UK Uncut is wrong about tax avoidance
The group claims that public sector cuts would be unnecessary if our corporate giants abandoned – perfectly legal – arrangements by which taxes are paid in offshore jurisdictions with low rates. It is claimed that as much as £100 billion is lost annually to the Exchequer by such devices. If this could all be recovered it would be unnecessary to make public spending cuts which will amount over the next few years to around £80 billion.
It does sound appealing to those who think that all public spending, wherever and whatever, is fully justified. Such people are probably a fairly small minority, but of course every possible cut has its vociferous opponents who make common cause against any government attempting to keep a grip on public spending.
However, UK Uncut is not very realistic. For one thing corporation tax is not a major contributor to our tax base. This year it is scheduled to bring in £40 billion or so, a sum which is dwarfed by Income Tax (£150 billion), National Insurance (£100 billion) or VAT (£80 billion). Even if it suddenly doubled – a very optimistic assumption indeed – spending cuts or increases in other taxes would still be necessary.
I have no idea where UK Uncut gets this figure of £100 billion. It resembles those estimates of the size of the shadow economy (cash in hand for builders, cleaners etc) which could probably bring in £50 billion a year if everybody paid their taxes and nothing else changed. In fact it wouldn’t of course: fully taxed, much shadow economy work wouldn’t be worth doing or paying for. The same goes for corporation tax. Economic activity would just switch abroad where most manufacturing and many service industries could easily service the UK market.
Many of the predominantly young protestors see paying maximum tax as some sort of moral responsibility. In a very small closed economy where we were all able to vote on tax levels and public spending they might have a stronger case. In reality tax is arbitrary (look at this week’s announcement about the bank levy), difficult to predict and adopted for blatantly political rather than economic reasons. We are offered no choice of policies before elections. Rates are in many cases probably set above the revenue-maximising level (for instance the 50% income tax band) out of prejudice, spite or plain ignorance. And of course in many cases tax avoidance schemes are made necessary because of potential double taxation where national jurisdictions overlap.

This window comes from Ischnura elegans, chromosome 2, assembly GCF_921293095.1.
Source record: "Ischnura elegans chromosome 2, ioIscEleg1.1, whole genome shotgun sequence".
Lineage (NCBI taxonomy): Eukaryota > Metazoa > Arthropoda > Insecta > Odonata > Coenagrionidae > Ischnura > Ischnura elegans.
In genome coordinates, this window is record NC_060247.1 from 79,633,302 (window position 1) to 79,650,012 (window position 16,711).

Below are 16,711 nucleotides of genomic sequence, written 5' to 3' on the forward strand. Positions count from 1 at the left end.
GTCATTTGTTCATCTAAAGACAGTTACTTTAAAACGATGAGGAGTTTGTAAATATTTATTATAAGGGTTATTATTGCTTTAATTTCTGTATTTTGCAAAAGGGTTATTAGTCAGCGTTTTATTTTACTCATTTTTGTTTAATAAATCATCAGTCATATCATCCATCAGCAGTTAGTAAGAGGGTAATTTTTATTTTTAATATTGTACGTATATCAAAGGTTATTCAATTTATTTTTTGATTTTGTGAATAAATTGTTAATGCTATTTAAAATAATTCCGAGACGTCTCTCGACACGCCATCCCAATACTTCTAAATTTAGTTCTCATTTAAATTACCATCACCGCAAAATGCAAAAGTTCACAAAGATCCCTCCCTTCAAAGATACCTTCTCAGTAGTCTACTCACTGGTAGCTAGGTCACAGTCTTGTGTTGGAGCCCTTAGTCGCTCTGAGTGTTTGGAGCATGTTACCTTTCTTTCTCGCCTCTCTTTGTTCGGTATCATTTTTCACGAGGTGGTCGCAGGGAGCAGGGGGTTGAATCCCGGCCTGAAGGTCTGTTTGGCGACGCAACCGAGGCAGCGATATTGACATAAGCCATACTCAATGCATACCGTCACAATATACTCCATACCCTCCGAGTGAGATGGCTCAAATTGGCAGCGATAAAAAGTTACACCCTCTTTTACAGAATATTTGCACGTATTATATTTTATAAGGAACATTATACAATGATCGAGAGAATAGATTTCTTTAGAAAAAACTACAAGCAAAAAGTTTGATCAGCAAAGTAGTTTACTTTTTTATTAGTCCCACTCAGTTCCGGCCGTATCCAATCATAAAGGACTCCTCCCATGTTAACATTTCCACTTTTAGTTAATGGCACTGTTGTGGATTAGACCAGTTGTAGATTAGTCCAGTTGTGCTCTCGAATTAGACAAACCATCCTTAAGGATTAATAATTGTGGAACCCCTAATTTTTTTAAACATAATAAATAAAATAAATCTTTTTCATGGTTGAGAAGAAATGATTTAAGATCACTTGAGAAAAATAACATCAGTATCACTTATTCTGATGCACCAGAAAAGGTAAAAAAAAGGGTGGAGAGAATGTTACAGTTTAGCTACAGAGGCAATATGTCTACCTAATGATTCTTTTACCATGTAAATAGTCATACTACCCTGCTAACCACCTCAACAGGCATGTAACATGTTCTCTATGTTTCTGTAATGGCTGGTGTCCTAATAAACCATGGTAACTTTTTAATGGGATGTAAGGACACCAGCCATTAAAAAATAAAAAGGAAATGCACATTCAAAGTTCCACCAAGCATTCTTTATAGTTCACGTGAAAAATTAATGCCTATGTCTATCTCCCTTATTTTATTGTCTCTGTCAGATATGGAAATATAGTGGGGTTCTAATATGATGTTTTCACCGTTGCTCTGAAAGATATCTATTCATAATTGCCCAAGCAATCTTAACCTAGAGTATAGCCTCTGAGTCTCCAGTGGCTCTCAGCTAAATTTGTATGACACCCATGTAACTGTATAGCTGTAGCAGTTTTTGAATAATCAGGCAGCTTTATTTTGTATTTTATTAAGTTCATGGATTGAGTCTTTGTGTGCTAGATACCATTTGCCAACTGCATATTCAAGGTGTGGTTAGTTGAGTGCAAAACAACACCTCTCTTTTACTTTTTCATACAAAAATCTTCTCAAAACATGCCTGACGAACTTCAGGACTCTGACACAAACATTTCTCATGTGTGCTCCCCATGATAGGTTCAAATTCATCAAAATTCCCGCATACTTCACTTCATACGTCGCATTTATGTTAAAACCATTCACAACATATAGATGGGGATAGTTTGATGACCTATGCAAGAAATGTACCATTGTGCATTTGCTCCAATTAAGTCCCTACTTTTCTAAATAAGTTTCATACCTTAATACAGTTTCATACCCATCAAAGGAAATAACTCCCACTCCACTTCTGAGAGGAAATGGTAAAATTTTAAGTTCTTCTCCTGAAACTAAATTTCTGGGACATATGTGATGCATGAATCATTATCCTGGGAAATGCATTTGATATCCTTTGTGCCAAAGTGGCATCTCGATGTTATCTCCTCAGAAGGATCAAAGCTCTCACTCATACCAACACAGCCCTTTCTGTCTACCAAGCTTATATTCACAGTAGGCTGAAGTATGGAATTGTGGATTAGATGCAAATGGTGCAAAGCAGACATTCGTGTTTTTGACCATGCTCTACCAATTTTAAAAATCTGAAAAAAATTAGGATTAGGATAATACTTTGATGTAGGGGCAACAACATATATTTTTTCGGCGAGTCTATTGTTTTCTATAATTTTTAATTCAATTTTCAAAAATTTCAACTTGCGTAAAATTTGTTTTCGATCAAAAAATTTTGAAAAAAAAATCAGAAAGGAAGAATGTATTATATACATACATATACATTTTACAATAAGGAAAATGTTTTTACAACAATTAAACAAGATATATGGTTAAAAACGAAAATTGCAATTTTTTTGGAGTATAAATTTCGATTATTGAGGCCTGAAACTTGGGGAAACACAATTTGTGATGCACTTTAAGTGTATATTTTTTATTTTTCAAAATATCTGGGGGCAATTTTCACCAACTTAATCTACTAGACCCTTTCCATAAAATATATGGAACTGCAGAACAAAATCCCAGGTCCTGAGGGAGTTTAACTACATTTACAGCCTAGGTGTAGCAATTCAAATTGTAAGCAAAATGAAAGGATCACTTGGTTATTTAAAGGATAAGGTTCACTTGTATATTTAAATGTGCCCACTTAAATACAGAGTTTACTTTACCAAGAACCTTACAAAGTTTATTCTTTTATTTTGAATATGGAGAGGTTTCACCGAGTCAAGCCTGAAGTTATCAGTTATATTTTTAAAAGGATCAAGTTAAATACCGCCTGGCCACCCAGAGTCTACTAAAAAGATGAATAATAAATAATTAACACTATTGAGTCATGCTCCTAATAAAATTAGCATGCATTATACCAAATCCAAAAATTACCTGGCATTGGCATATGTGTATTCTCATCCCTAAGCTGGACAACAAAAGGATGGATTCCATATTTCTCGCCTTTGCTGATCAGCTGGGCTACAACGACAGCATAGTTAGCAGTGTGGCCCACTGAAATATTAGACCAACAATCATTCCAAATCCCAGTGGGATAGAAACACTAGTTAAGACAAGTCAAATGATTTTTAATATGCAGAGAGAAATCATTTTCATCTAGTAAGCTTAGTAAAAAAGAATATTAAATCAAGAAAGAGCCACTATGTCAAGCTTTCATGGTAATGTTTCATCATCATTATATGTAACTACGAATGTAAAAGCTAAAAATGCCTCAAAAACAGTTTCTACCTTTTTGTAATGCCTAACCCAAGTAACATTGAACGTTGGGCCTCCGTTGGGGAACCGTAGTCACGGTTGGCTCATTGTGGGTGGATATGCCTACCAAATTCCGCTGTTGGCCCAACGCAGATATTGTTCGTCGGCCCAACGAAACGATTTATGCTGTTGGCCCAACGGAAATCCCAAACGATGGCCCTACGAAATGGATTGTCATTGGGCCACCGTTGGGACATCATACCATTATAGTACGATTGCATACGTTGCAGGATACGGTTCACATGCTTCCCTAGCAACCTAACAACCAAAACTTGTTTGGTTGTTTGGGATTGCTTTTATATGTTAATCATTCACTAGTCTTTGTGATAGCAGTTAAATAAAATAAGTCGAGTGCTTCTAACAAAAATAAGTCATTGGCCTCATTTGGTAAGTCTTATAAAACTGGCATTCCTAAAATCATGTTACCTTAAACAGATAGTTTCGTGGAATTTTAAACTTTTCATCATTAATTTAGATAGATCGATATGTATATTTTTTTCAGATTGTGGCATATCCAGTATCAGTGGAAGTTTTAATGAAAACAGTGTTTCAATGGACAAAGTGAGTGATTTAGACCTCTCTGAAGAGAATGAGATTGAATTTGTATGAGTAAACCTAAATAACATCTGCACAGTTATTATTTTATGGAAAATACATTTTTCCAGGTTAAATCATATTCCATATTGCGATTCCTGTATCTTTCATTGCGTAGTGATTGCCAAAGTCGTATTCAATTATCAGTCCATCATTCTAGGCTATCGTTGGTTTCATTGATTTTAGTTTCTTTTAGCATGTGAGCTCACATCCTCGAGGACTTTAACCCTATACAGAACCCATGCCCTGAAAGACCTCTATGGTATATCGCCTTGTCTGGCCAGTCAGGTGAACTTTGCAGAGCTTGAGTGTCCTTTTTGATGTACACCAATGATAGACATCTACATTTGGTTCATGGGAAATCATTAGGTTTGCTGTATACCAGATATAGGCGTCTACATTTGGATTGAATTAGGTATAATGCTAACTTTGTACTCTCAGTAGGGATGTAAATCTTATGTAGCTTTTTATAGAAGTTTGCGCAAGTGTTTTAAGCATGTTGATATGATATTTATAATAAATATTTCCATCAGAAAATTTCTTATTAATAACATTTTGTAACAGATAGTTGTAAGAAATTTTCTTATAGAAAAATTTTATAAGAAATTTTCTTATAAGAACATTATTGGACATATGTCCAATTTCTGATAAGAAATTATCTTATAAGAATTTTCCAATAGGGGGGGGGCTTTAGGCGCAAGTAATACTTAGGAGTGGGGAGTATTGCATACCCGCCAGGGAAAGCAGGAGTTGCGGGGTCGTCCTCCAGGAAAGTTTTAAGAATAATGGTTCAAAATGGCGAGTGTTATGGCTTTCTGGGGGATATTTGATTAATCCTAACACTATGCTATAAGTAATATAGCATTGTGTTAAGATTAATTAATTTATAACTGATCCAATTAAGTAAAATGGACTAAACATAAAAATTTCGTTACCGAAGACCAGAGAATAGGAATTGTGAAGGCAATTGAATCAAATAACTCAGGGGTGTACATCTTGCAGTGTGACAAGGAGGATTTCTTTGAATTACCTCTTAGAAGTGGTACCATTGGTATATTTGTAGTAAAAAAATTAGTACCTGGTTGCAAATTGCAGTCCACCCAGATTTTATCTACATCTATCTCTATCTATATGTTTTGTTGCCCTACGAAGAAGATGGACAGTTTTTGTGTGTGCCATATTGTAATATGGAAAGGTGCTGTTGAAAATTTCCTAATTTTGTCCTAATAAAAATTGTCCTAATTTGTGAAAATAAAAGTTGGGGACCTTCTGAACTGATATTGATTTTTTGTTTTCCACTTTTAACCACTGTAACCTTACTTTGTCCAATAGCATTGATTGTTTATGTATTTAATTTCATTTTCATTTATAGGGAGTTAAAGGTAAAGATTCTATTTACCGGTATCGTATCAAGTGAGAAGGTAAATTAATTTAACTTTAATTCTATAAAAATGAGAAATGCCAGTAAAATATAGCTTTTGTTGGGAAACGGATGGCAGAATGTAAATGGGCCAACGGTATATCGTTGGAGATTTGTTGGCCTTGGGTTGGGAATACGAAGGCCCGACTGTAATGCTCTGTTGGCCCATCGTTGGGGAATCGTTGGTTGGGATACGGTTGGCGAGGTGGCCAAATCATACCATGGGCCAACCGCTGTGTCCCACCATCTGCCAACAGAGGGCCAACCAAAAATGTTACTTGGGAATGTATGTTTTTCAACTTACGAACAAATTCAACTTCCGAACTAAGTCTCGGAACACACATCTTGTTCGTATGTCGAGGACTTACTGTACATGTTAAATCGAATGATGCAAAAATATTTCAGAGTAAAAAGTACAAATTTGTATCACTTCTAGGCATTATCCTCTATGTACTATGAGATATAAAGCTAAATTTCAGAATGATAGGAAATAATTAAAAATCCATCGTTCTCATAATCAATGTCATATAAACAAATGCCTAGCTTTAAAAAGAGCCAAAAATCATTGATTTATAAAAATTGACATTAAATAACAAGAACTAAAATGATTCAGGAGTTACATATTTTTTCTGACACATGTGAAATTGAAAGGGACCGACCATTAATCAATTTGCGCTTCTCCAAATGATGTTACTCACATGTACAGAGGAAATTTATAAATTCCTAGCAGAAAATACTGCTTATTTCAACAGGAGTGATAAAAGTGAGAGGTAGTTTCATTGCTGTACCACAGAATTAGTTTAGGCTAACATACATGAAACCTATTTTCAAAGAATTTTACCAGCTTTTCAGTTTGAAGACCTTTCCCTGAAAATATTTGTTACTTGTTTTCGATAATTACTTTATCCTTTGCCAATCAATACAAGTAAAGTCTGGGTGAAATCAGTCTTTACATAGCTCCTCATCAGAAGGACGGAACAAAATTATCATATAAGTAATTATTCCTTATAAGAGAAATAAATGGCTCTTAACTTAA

We all avoid tax, often quite unconsciously. If tax on petrol goes up, people drive less. If the duty on a packet of fags goes up, the IEA’s Director General probably cuts down on his wicked habit. Should they public-spiritedly decide to keep on driving and smoking as much as before in order to boost government revenue?
So why should firms pay higher taxes than they need to do? It isn’t company boards’ money to give away, after all. They are custodians of the assets of the shareholders, which will be worth less if, in a fit of misguided generosity, excessive tax is paid. This means that pension funds and other financial intermediaries will be able to return less to millions of ordinary people who have not been consulted about their munificence. My 90-year-old parents oop north would suffer to keep open Arts Centres in Islington or support Diversity Officers in Hackney.
We need to reform the tax system urgently. Part of this would be a fundamental rethink on corporate taxation which would obviate the need for some of the admittedly bizarre arrangements which UK Uncut are highlighting. But we would still need to have a downsizing of the role of state spending which the coalition, to its credit, has at least made a start on.